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SCHMIDT: Celebrate your grandparents on Sunday

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By Dr. Paul Schmidt

By Todd Stephenson

Can you afford on Sunday not to visit and celebrate appreciating your grandparents? Do you remember what special yummy treats they kept in stock for you to enjoy eating when you visited?

Well if you have grown up now, the tasty treat is still there, but it may have changed form. The really good grandparents “still bear fruit in old age. They stay fresh and green” (Psalm 92:14).

I say all grandparents bear some fruit that has ripened with age to be tastier and juicier than ever right now. Few grandparents have all these treats, but here are 10 tasty fruits that you might be able to enjoy on a visit if you come looking for them:

  1. A new gear. If you don’t get this one, you won’t get any of the others. They talk and live at a slower pace. Get with it – it’s  good for you and your family, body and soul.
  2. An open ear. If nobody else wants to hear the full story of how much you’ve suffered or accomplished or been blessed, they will. And better still, they’ll believe it. If they don’t think to ask about it, tell them to sit back and listen up.
  3. Solutions. If you describe a problem to them, sit back and listen. Their solutions will likely be ones they have never thought of. And they might be given with no strings attached: grandparents often love and respect you all the same whether or not you follow their advice.
  4. Stories. They tell stories, thankfully without any point. Stories entertain, teach, and digest better than the lectures others give that are full of principles and advice. Their stories have these too, but somehow you don’t notice.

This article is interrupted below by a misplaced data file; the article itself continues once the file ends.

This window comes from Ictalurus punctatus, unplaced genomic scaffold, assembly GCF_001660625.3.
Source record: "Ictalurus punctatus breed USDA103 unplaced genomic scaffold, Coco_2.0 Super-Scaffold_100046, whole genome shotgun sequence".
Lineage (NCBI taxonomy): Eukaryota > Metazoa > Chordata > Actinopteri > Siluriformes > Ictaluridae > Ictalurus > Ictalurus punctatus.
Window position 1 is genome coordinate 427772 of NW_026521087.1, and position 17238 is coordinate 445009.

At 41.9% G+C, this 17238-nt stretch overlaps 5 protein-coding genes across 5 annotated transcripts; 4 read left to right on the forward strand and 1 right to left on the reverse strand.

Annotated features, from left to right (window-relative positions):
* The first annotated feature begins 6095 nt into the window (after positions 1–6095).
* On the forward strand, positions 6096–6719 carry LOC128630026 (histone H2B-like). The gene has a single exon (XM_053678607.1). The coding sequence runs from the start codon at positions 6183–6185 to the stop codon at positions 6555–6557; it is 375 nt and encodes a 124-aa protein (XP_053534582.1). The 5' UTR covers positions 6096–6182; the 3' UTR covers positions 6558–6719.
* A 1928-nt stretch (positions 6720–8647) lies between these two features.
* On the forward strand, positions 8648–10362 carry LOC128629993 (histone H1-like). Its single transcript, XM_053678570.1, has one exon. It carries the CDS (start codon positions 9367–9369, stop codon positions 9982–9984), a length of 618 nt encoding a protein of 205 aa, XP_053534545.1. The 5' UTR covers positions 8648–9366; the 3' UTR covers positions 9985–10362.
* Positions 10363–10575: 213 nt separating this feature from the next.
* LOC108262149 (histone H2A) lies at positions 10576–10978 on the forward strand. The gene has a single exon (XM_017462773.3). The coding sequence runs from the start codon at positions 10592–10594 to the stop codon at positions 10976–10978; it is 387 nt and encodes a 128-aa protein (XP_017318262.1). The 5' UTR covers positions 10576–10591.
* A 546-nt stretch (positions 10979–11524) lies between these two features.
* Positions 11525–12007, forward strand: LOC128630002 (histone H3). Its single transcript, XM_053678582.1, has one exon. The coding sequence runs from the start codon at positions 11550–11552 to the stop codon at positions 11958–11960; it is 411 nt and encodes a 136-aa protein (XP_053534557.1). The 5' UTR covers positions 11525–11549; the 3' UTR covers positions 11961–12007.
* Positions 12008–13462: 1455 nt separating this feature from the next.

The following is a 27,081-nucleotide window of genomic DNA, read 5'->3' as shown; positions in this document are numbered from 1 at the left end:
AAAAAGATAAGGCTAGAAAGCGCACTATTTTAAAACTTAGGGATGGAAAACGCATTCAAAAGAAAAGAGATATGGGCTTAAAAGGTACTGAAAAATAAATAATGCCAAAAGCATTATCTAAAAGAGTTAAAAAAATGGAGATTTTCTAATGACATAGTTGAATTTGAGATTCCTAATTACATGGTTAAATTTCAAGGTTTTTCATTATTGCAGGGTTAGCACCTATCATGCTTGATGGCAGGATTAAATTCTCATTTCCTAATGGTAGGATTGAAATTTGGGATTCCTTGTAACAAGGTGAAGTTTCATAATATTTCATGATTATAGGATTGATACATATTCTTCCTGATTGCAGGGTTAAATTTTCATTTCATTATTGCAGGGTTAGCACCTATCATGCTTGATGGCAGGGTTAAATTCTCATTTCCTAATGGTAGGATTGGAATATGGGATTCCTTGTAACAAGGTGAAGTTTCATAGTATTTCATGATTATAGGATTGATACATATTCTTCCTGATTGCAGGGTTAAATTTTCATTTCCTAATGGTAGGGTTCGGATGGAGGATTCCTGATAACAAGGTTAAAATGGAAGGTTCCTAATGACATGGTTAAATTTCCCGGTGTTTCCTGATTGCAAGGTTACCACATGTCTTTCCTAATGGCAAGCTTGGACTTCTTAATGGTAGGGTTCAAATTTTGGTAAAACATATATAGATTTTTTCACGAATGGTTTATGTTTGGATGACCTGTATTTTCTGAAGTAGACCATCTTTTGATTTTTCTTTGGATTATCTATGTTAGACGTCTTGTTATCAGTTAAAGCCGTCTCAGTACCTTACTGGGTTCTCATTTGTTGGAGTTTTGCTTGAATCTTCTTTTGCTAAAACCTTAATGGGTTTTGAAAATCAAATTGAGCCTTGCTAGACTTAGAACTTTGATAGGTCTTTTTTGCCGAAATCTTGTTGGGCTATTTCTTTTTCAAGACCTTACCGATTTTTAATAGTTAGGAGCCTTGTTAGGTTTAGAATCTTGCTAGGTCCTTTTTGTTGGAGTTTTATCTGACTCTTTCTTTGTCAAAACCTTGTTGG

5. Authority. Theirs is over your parents’, always was. It doesn’t over-rule. It’s wise enough to overlook and oversee. It’s based on vast experience, and it’s like covering yourself on a cold day with a warm blanket. Don’t miss it.
  6. Affirmations. Other people, especially peers and parents, tend to focus on what you don’t do well. They can focus on your strengths and talents, often seeing what others cannot, and that really feels good. Their affirmations can give you a new view of yourself.
  7. Identity. Grandparents may have given you a nickname you love. Compared to being your parents’ child, or even sometimes your lover’s lover, being their grandchild is a whole lot closer to being your own person.
  8. Importance. Maybe nothing you’re doing right now is working out very well, or you feel nobody needs you. Well they do, and cheering them up with a call, a card, or best of all a visit, is a home run every time. You are always important to them.
  9. Laughter. When everyone else in your life including yourself takes you and life too seriously, try your grandparent. Old people have often learned to laugh at themselves and life better than most people you know, and it’s contagious.
  10. Role Models. After you’ve listened to their life story enough to where you can tell it yourself, you will see they may be your best role models, especially for laughing, loving, living simply, aging, dying, relating to God, and for handling pain, loneliness, and adversity.

So remember how to visit your grandparents (or your children’s!): Look for the good stuff, and that’s just what you’ll get. Your gift to them this Grandparents Day can be to tell them all the different fruits you enjoy eating when you visit them now.

 

Dr. Paul Schmidt is a psychologist life coach with offices in Middletown, Shelbyville, and Lexington. He can be reached at  www.mynewlife.com 502 633 2860.